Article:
At the September 2012 trial on the father's petition to change custody, the trial court heard testimony from witnesses, including the child's guardian ad litem, that the mother had moved four or more times after leaving Georgia, each requiring a change in schooling arrangements and one occurring during the daughter's summer visitation with her father, and that the mother had failed to give the father sufficient notice of these relocations. Evidence at the hearing described the July 2011 mishap at LAX and showed that the mother discouraged the daughter from making friends in her neighborhood, deprived the father of meaningful telephone or teleconferencing contact, and disrupted therapy sessions by discouraging the daughter from acknowledging her father and not allowing the daughter to speak for herself. Evidence also showed that the mother's disdain for the father was damaging the daughter's relationship with him. On October 11, 2012, and citing OCGA § 19-9-3 (a) (3) (N), [2] the trial court held that because "the only antidote to the alienating behaviors of the [m]other is to allow the child to be immersed in the [f]ather's [household] for a period of time, " it was "in the best interest of the child to award primary physical custody of the child to the [f]ather for a period of 18 months, to commence at the end of her scheduled winter vacation time with the [m]other in 2012, " until one week before the start of the child's 2014-2015 school year, when the mother would regain primary physical custody. The trial court also awarded child support from the mother to the father for the period of his primary custodianship and from the father to the mother "commenc[ing] September 1, 2014, " and reserved the issue of fees.

In the weeks following the entry of this October 2012 judgment, the mother filed at least six different motions, none of which she designated for inclusion in the appellate record: a motion for new trial; motions for reconsideration of three of the trial court's orders, including its final judgment, on the basis in part of "newly discovered evidence" as to the father's drinking alcohol "at various local bars and restaurants"; a motion to provide the child with "a Healthy Allergy Free Environment"; a motion for entry of an order regarding reimbursement of medical expenses; and a motion to correct a child support worksheet. After a hearing, the trial court denied the motion for new trial, noting as it did so that the mother had withdrawn her motion for reconsideration based on newly discovered evidence.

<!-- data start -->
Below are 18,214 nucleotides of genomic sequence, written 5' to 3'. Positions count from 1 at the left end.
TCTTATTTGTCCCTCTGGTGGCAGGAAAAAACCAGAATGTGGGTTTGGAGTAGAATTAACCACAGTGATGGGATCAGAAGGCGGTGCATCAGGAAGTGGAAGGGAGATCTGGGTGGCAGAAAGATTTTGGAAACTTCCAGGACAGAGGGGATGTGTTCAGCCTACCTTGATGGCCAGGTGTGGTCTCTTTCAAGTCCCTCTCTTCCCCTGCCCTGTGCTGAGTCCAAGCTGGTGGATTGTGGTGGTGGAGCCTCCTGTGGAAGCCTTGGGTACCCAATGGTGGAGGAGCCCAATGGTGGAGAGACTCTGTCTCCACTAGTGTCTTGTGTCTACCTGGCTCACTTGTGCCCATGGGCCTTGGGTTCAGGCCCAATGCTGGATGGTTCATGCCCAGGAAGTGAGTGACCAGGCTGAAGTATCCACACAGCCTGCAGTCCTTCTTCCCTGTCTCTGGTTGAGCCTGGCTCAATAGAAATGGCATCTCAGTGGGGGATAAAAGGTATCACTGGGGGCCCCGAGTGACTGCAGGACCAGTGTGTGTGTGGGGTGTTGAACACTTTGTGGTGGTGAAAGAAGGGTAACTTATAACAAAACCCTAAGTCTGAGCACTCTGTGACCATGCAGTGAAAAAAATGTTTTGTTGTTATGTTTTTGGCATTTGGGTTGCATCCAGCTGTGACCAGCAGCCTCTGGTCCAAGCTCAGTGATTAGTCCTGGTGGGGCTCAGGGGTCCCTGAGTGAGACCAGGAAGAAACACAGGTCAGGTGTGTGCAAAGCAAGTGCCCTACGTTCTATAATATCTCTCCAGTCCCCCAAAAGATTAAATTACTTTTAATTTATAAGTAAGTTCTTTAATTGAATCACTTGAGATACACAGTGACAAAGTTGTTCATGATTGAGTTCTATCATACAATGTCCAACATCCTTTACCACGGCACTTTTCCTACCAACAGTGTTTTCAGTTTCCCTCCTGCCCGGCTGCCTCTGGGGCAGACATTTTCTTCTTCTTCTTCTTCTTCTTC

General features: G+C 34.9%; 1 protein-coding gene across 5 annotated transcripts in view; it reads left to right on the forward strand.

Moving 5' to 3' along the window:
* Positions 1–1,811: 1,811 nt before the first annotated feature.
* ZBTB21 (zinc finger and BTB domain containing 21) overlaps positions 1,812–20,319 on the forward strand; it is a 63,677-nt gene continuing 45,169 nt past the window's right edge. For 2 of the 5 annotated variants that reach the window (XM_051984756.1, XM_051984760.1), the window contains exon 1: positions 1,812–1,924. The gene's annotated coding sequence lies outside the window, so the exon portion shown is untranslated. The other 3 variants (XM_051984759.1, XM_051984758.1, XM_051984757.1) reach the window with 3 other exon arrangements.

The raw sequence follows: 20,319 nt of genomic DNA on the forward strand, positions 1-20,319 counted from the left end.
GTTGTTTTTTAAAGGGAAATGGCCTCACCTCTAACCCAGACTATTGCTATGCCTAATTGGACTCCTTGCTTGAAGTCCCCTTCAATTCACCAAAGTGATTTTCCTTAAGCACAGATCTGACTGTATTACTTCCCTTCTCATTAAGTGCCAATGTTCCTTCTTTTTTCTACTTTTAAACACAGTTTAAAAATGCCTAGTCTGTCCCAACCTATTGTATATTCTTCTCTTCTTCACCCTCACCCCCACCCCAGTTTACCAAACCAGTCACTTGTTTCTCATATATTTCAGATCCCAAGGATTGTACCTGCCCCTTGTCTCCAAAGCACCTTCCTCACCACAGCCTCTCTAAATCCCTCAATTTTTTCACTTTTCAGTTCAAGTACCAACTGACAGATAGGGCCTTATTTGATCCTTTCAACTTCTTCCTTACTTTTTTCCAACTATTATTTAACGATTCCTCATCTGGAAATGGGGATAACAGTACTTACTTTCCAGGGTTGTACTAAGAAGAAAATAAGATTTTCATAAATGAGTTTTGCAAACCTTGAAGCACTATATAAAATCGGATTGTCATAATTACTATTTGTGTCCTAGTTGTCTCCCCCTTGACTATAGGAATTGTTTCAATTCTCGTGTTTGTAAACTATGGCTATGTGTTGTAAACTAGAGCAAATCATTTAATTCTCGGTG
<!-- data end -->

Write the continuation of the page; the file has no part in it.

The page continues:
On January 24, 2013, the mother, who had retained new counsel Lisa West, moved to recuse the judge presiding over the case on the ground that the judge had previously recused herself from cases in which West was involved. On February 7, 2013, the judge granted the mother's motion to recuse, but noted the court's "grave[] concern[ ] at the prospect of creating a situation in which any litigant before it who has been disappointed with an interim decision can try their luck with another [j]udge simply by retaining Ms. West." On October 4, 2013, the mother again moved for contempt against the father on grounds including that the father had refused to allow the mother to have lunch alone with the child.

A hearing on all pending post-trial matters was held on October 14, 2013. On November 1, the trial court found that a number of the mother's filings, including the October 2013 contempt motion, had been "frivolous and vexatious" and awarded the father $9, 362.50 in attorney fees. After the docketing of this appeal and its cross-appeal in this Court, the father moved this Court for emergency supersedeas on the grounds that the trial court erred when it issued the self-executing provision returning custody to the mother in the summer of 2014. We granted the father's emergency motion and ordered the parties and the trial court not to observe the self-executing change-of-custody provision pending our final disposition of these appeals.

Case No. A14A1514

1. On the first appeal, the mother argues that the trial court abused its discretion when it modified custody in favor of the ...